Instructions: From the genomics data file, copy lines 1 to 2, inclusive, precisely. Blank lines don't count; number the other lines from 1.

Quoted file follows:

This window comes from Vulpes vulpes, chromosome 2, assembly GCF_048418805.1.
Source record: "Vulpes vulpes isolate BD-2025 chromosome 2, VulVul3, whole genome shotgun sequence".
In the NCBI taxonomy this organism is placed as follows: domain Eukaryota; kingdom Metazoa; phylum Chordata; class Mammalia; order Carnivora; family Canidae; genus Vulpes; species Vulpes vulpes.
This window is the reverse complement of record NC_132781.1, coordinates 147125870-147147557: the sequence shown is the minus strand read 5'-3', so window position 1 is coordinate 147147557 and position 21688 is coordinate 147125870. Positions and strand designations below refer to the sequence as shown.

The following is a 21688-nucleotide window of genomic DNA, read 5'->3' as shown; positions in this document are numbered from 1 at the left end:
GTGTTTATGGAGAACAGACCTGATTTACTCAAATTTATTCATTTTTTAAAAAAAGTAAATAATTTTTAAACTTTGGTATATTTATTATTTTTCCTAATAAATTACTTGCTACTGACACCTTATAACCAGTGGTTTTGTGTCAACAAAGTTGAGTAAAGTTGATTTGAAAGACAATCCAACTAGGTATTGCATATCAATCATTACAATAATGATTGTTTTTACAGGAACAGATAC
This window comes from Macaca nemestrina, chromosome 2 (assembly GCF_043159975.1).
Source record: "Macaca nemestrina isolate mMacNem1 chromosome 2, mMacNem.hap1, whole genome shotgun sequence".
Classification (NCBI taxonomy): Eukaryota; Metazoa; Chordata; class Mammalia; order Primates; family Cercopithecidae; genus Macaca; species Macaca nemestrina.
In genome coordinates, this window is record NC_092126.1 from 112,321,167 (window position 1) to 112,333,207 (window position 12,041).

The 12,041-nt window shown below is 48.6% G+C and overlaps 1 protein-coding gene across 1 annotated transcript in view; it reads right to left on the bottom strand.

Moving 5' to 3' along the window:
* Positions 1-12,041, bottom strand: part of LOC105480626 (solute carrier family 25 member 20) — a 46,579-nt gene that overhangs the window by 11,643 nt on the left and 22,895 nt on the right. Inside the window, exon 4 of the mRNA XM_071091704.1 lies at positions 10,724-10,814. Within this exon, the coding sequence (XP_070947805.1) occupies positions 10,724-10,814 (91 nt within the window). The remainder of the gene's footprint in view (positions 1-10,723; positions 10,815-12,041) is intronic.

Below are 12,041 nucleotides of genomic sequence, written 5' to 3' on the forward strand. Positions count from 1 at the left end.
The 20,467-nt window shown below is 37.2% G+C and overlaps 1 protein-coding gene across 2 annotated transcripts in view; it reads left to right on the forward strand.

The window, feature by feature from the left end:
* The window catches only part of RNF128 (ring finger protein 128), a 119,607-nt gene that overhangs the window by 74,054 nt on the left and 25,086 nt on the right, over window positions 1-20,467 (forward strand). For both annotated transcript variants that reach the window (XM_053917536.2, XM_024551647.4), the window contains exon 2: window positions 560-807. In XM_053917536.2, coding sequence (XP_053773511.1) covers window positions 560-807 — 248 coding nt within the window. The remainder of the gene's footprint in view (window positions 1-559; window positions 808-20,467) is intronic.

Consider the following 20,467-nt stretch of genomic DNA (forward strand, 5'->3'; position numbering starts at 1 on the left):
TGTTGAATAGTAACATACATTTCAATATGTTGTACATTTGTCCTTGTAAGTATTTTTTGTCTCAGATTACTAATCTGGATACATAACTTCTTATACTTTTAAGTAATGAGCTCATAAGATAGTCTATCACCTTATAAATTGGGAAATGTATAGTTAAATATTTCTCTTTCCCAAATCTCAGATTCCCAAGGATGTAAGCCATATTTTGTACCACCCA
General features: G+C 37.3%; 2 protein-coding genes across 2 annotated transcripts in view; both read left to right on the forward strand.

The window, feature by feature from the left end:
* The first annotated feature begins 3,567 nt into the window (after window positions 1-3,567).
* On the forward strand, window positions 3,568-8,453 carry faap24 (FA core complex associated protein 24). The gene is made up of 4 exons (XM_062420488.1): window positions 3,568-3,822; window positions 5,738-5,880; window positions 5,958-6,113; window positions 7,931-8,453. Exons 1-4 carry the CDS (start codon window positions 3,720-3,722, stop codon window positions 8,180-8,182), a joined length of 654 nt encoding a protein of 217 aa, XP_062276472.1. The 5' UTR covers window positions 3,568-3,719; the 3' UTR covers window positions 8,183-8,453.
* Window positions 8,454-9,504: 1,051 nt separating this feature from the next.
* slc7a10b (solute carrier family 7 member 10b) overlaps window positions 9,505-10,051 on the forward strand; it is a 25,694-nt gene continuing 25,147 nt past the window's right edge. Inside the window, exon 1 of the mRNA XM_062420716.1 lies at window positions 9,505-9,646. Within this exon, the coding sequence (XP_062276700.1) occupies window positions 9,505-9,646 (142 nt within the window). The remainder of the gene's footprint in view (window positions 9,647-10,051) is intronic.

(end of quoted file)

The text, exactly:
This window comes from Vulpes vulpes, chromosome 2, assembly GCF_048418805.1.
Source record: "Vulpes vulpes isolate BD-2025 chromosome 2, VulVul3, whole genome shotgun sequence".